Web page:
You Can’t Kill Your Kids

26 Sep

barneyCheck out the podcast here.

Last week we learned that it’s not good to be on the receiving end of a lion’s roar. If you consistently do what is pleasing to the Lord, you’ll find yourself as refreshed as the morning dew. Solomon moved over and talked about domestic relations. It’s tough to have a foolish son – in fact it can destroy a father. Constant wifely nagging is like a dripping faucet: it can drive you out of your mind. Having a wife is a good thing, but finding a prudent woman is a gift from God. Don’t be lazy – it can lead to hunger. We talked of the importance of keeping the commands of God. It is probably the primary indicator of an authentic relationship with God. If you do a good deed in the name of Jesus to help someone, God will reward your actions; we don’t know if it will happen here, but it will definitely happen in eternity. This morning, we enter into the much debated topic of child discipline.

Pro. 19:18-19 says, “Discipline your son while there is hope, and do not desire his death. A man of great anger will bear the penalty, for if you rescue him, you will only have to do it again.”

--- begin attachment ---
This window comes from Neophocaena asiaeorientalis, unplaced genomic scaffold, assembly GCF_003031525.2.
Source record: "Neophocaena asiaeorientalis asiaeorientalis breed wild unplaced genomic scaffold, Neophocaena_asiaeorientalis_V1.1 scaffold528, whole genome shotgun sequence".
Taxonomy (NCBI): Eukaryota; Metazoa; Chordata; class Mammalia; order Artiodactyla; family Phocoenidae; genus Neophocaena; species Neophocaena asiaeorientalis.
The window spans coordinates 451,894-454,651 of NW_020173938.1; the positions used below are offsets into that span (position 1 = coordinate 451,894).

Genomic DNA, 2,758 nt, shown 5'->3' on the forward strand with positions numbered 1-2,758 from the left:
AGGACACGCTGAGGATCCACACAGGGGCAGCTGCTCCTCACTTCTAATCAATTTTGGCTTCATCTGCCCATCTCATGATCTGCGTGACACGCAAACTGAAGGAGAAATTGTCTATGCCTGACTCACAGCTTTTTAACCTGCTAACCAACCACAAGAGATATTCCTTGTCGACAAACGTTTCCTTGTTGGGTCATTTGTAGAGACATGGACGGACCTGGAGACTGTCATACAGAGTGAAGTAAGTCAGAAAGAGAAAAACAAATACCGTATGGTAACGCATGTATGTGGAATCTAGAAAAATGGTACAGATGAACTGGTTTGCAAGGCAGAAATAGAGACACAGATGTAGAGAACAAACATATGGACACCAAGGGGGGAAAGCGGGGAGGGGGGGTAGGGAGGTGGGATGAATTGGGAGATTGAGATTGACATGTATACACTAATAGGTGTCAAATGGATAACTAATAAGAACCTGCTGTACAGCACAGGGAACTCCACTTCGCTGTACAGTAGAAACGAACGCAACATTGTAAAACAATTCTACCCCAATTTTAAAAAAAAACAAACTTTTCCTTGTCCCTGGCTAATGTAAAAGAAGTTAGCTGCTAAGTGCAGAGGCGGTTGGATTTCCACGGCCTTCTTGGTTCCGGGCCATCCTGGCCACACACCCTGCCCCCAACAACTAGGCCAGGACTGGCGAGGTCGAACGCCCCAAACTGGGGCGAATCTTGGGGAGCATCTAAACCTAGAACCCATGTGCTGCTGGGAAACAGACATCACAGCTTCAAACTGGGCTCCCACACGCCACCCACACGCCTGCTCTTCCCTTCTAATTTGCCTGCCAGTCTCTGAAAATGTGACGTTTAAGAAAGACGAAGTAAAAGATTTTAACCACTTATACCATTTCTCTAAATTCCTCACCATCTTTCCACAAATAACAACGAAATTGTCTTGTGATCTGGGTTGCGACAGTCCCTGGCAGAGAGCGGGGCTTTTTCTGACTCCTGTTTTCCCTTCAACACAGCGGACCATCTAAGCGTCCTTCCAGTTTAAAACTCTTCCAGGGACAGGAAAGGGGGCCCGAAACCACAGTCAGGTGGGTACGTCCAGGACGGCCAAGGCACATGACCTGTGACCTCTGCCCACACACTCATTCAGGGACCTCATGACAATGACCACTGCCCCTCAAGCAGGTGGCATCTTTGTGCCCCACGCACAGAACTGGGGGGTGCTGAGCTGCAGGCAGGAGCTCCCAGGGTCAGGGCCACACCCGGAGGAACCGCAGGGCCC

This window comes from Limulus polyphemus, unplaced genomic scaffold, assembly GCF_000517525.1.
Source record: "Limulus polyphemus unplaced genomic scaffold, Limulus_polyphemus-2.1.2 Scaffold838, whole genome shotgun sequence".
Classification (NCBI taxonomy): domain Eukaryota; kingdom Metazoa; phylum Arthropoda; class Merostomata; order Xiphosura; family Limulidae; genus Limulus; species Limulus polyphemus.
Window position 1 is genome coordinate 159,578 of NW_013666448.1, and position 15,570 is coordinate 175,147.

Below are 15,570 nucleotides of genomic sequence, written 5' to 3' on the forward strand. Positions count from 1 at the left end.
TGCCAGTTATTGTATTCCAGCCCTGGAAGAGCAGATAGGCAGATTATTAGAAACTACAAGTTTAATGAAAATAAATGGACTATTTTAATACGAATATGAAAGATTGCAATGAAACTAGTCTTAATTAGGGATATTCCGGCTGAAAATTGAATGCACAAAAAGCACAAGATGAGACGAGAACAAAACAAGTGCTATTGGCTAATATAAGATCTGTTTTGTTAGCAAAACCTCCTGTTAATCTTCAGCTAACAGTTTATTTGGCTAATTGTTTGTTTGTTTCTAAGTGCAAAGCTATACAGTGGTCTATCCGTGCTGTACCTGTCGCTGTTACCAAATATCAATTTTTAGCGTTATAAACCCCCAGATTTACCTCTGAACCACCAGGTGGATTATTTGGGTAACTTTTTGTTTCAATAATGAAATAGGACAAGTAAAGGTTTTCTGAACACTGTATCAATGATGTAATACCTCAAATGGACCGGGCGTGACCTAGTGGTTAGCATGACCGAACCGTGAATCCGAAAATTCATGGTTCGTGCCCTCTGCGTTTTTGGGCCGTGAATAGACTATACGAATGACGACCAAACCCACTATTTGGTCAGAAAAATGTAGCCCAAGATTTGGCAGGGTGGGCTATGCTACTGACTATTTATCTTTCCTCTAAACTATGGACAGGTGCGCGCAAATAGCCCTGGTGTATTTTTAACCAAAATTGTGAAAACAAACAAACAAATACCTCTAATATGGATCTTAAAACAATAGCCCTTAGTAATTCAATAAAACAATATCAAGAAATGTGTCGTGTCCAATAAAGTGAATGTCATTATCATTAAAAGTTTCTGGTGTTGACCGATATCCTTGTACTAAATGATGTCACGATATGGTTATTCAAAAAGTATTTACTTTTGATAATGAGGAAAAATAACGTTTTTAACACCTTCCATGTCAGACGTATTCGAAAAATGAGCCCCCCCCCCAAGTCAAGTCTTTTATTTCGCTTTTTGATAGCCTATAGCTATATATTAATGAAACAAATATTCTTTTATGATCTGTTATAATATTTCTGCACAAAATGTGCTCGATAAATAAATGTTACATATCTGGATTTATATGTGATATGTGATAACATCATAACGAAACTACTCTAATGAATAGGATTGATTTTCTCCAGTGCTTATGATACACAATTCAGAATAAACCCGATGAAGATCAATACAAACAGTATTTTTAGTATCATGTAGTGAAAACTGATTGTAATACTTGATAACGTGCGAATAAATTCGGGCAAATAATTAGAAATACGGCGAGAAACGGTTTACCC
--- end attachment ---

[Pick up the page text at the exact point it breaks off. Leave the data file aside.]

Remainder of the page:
This is still a hot topic. Child discipline has been debated for some time. We’ve had experts for years telling us the virtue of corporal punishment and others saying how harmful it is. Other experts tell us that parents need to provide positive reinforcement. Still others use the, “it’s just a phase” argument to excuse inappropriate behavior. There are definitely dos and don’ts of parenting. If you remember back to Pro. 13:24, Solomon said, “He who withholds the rod hates his son, but he who loves him disciplines him diligently.” That sweet smelling, cuddly baby has something lurking within them that is nearly impossible to see when they are so young and innocent. As they grow older, that natural tendency begins to come out. It is stronger in some than in others. That natural tendency is known as sin and it takes many forms. Rebellion, pride, disobedience, stubbornness, deafness, the ability to ignore, laziness, lack of focus, short term memory loss, a propensity to perform certain functions at half their ability. You parents know exactly what I’m talking about. These characteristics come naturally to human beings because we are all sons of Adam. That means we were born with this ability to be ungodly, Therefore, just as through one man sin entered into the world, and death through sin, and so death spread to all men, because all sinned.” (Rom. 5:12)